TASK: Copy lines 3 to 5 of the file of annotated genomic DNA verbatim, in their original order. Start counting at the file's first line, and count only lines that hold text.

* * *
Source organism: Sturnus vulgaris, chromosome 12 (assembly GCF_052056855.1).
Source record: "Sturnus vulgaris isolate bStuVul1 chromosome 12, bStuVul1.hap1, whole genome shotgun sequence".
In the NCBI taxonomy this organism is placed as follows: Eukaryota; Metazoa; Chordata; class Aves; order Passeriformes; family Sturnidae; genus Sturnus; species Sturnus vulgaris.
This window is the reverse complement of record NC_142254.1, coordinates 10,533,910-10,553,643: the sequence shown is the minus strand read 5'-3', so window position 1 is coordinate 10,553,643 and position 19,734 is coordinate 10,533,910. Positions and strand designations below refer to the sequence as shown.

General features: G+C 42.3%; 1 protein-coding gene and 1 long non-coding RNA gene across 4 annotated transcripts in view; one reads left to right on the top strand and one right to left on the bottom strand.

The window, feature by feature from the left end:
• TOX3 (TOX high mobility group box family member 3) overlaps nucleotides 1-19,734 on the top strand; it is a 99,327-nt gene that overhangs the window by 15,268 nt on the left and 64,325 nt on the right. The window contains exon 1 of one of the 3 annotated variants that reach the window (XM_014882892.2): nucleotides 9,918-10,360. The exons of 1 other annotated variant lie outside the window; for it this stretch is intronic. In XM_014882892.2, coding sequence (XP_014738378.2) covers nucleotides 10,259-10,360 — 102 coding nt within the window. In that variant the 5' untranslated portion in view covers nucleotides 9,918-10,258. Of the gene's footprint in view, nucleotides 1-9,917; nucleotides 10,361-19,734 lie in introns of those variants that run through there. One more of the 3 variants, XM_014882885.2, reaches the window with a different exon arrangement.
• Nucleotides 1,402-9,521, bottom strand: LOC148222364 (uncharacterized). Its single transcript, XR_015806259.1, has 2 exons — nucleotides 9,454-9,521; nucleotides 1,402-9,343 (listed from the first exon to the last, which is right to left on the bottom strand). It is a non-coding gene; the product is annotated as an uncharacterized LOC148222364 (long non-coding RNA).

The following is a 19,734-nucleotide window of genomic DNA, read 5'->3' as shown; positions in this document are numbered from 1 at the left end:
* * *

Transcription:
In the NCBI taxonomy this organism is placed as follows: Eukaryota; Metazoa; Chordata; class Aves; order Passeriformes; family Sturnidae; genus Sturnus; species Sturnus vulgaris.
This window is the reverse complement of record NC_142254.1, coordinates 10,533,910-10,553,643: the sequence shown is the minus strand read 5'-3', so window position 1 is coordinate 10,553,643 and position 19,734 is coordinate 10,533,910. Positions and strand designations below refer to the sequence as shown.

General features: G+C 42.3%; 1 protein-coding gene and 1 long non-coding RNA gene across 4 annotated transcripts in view; one reads left to right on the top strand and one right to left on the bottom strand.